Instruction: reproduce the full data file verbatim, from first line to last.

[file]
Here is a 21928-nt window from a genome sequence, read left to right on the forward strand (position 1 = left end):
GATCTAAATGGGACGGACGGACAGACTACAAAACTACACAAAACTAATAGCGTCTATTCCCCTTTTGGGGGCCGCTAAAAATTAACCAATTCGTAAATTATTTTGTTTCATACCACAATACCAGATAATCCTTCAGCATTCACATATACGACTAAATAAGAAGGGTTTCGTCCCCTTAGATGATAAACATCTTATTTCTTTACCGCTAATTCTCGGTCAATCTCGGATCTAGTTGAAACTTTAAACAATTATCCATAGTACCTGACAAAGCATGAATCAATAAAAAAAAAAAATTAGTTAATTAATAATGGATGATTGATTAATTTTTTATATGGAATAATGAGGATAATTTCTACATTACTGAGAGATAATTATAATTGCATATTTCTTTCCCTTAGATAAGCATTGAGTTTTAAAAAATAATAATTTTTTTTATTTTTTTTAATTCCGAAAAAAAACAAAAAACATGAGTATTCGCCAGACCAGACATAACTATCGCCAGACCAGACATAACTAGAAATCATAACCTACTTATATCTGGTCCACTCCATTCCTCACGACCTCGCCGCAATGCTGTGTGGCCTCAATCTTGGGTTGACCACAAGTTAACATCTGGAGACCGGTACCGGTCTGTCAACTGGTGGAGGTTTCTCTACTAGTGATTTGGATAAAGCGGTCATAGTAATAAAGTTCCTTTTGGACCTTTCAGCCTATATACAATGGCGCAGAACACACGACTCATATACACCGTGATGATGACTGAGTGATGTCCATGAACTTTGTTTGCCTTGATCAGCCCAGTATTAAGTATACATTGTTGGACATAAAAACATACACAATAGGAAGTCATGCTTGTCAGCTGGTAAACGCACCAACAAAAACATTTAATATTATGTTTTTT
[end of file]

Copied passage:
Here is a 21928-nt window from a genome sequence, read left to right on the forward strand (position 1 = left end):
GATCTAAATGGGACGGACGGACAGACTACAAAACTACACAAAACTAATAGCGTCTATTCCCCTTTTGGGGGCCGCTAAAAATTAACCAATTCGTAAATTATTTTGTTTCATACCACAATACCAGATAATCCTTCAGCATTCACATATACGACTAAATAAGAAGGGTTTCGTCCCCTTAGATGATAAACATCTTATTTCTTTACCGCTAATTCTCGGTCAATCTCGGATCTAGTTGAAACTTTAAACAATTATCCATAGTACCTGACAAAGCATGAATCAATAAAAAAAAAAAATTAGTTAATTAATAATGGATGATTGATTAATTTTTTATATGGAATAATGAGGATAATTTCTACATTACTGAGAGATAATTATAATTGCATATTTCTTTCCCTTAGATAAGCATTGAGTTTTAAAAAATAATAATTTTTTTTATTTTTTTTAATTCCGAAAAAAAACAAAAAACATGAGTATTCGCCAGACCAGACATAACTATCGCCAGACCAGACATAACTAGAAATCATAACCTACTTATATCTGGTCCACTCCATTCCTCACGACCTCGCCGCAATGCTGTGTGGCCTCAATCTTGGGTTGACCACAAGTTAACATCTGGAGACCGGTACCGGTCTGTCAACTGGTGGAGGTTTCTCTACTAGTGATTTGGATAAAGCGGTCATAGTAATAAAGTTCCTTTTGGACCTTTCAGCCTATATACAATGGCGCAGAACACACGACTCATATACACCGTGATGATGACTGAGTGATGTCCATGAACTTTGTTTGCCTTGATCAGCCCAGTATTAAGTATACATTGTTGGACATAAAAACATACACAATAGGAAGTCATGCTTGTCAGCTGGTAAACGCACCAACAAAAACATTTAATATTATGTTTTTT